Promoting Diversity, Equity and Inclusivity Starts with Self-Reflection
Promoting Diversity, Equity and Inclusivity Starts with Self-Reflection

In the 1949  Rogers and Hammerstein musical, the lyrics to the song “South Pacific,” addressed racial prejudice, saying that people are not born to be racist, they are instructed in their racism: “You’ve got to be taught to hate and fear, You’ve got to be taught from year to year, It’s got to be drummed in your dear little ear,  You’ve got to be carefully taught.”

As our nation, and, indeed, the world, reflects on what we’ve been plainly taught about racism, we spoke with Christina Hale-Elliott, founder of Elliott Educational Services, and an educational equity consultant in Los Angeles, about learning environments and how we absorb information based on what surrounds us.

“You come into whatever profession you are in with all your background behind you and you have had it for decades and you don’t even question it,” Hale-Elliott says. “I’ll often recommend to folks in moments of conflict or challenge, when you’re seeing things differently than someone else, to take a moment to recognize what you’re bringing to the table. Being honest with this allows you to be more empathetic to the other person.”

This information applies to any individual and is especially pertinent to someone in a supervisory position, such as a salon owner, salon manger, or industry educator.

“Sometimes, when I do workshops to reflect on our identities, I’ll ask people to describe themselves,” she continues. “I rarely have white participants name themselves as white, whereas people of color will often name their race or ethnicity because they are aware of the ways that those identities inform how they interact with the world. Or if you are a person who does not have a disability, you generally don't name that identity, but if you are a person with a disability, you may. This is where the privilege piece comes in; often what doesn’t get named is what is normalized.”

MODERN SALON:  What are some guidelines you suggest for creating a more inclusive learning environment?

HALE-ELLIOTT: The first thing I always recommend is for the educator to do some self-reflection. It’s easy to jump past this introspection right into thinking about our students and start strategizing but it’s more challenging to identify our own biases that are so normalized for us that we don’t even question them. Take time to pause and identify your own cultural lenses, your own biases and preferences, and not just regarding race and ethnicity but also culture. I say in my trainings, that anytime you have a group of people together, there is a culture. That’s in a school, a neighborhood, a workplace—there is a culture and shared identity.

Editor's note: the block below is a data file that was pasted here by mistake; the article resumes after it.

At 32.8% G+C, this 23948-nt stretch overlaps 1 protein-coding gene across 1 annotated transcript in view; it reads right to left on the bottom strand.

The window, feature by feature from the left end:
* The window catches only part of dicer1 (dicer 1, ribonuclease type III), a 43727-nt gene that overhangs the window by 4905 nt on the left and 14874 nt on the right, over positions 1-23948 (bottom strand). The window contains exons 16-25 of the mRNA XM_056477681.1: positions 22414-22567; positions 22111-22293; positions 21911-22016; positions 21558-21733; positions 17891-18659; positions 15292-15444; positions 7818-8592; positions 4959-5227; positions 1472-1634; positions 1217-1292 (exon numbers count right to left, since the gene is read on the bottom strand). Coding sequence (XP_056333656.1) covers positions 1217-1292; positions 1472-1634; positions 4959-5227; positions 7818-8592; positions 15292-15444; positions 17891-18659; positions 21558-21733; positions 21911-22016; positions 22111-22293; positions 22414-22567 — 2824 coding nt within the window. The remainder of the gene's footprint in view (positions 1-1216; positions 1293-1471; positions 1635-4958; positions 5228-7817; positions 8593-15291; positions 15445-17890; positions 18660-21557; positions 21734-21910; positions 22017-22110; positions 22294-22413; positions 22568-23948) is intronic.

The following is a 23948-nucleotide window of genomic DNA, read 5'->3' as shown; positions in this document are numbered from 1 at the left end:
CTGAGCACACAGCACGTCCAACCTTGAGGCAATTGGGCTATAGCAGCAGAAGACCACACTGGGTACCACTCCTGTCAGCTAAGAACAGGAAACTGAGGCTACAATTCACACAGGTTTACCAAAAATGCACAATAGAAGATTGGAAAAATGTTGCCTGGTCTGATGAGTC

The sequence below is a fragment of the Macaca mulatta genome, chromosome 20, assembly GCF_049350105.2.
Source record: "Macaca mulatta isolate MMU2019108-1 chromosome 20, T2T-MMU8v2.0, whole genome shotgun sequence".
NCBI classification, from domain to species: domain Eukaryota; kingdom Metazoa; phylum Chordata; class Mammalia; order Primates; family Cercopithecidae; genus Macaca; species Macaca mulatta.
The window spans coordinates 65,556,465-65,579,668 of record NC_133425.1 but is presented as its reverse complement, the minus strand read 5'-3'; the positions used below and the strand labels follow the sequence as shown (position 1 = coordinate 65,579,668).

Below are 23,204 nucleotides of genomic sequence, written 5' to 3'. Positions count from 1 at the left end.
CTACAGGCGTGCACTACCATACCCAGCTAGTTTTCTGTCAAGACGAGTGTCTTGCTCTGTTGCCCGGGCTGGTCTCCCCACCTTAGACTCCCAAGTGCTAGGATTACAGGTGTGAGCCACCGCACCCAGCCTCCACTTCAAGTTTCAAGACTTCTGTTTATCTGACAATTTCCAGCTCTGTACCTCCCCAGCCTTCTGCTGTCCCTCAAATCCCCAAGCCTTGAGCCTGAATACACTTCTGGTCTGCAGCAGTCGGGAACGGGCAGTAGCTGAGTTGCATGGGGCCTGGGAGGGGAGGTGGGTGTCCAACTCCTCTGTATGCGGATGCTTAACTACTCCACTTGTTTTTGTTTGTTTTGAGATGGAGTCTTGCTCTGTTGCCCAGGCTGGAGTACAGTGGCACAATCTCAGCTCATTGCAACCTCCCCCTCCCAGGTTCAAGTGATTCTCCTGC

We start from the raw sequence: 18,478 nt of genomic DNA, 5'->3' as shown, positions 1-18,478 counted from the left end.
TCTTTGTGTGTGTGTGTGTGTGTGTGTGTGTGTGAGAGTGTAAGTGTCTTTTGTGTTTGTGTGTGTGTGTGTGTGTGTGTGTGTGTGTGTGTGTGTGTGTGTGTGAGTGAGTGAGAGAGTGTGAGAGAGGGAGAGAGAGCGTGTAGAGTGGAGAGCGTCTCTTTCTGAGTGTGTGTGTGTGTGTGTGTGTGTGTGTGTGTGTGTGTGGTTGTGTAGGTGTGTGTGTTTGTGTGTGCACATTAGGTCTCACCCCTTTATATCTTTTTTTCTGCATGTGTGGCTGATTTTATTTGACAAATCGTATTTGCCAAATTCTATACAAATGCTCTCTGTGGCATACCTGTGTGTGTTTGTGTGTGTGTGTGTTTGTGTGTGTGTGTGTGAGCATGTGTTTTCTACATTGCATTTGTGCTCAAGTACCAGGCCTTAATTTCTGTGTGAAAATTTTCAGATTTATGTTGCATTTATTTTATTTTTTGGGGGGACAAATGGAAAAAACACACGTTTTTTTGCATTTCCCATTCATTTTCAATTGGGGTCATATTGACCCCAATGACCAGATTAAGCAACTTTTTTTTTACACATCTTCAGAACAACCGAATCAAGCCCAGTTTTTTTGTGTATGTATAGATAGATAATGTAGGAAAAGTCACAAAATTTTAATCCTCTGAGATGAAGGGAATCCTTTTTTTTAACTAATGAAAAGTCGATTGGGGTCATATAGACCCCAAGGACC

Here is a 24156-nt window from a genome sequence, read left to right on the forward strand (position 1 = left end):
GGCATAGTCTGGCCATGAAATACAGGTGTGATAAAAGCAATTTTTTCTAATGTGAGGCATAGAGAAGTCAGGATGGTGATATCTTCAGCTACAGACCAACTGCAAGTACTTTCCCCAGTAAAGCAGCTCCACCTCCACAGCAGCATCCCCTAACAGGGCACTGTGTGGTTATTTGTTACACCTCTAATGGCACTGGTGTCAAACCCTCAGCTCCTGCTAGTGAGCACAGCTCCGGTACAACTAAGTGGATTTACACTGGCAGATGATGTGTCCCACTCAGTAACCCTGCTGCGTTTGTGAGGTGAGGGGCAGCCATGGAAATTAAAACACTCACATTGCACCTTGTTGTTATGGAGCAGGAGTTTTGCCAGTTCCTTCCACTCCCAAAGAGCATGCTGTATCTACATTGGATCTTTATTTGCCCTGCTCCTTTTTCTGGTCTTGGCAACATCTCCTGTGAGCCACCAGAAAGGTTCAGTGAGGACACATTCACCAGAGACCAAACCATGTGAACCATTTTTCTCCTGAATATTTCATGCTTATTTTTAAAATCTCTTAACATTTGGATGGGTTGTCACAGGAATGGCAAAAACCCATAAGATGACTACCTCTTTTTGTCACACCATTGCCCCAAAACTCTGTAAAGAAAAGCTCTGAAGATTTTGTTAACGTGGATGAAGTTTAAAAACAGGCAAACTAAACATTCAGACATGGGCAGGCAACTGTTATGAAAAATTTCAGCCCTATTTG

From there, it’s seeking input from students on how they best learn.  That can be through a learning preference inventory or other types of strategies or activities to get to know them better and that will inform what your instruction will look like.

Third, remain flexible and offer varied options. Don’t get stuck on any one thing—be flexible to try out different strategies and offer multiple modes to reach the same end and make sure there are supports in place so students can have the best chance of success.

MS: What are some of the variables that a school or educator or even a supervisor needs to consider before preparing to teach or offer direction?

H-E: There are so many variables. There are the big ones, like race, gender, religion, sexual orientation, social economic status, language, disability, but there are others. With each of those there is a whole story behind it of what that student has experienced.

That’s why relationships are so key.  Make space and create opportunities for students to bring their full selves into the classroom. Make sure to recognize and acknowledge the dynamic, that as the educator and the teacher in the room, you hold a certain degree of power.  It’s important to let students know that you value what they bring to the table, but  also to let them know that you are not the ultimate source for information and knowledge and what they bring is also critically important.  You want to hear what experiences they have as well because that informs how the class will go during that learning term.

MS: Talk to us about the term “implicit bias.”


H-E: In terms of race, implicit bias generally stems from those things that are so ingrained in our society that we don’t even think about them, those messages that we’ve been sent since childhood and the roots of those are still in the soil of racism.

There has been this tendency to use that term, implicit or unconscious bias, to avoid calling out racism. I do appreciate that in this current conversation we’re expanding beyond the notion of racism as someone in a white hood burning a cross on a lawn. But we’re now talking about how to be an antiracist, how to oppose those things that promote or condone racism. There is no neutral.


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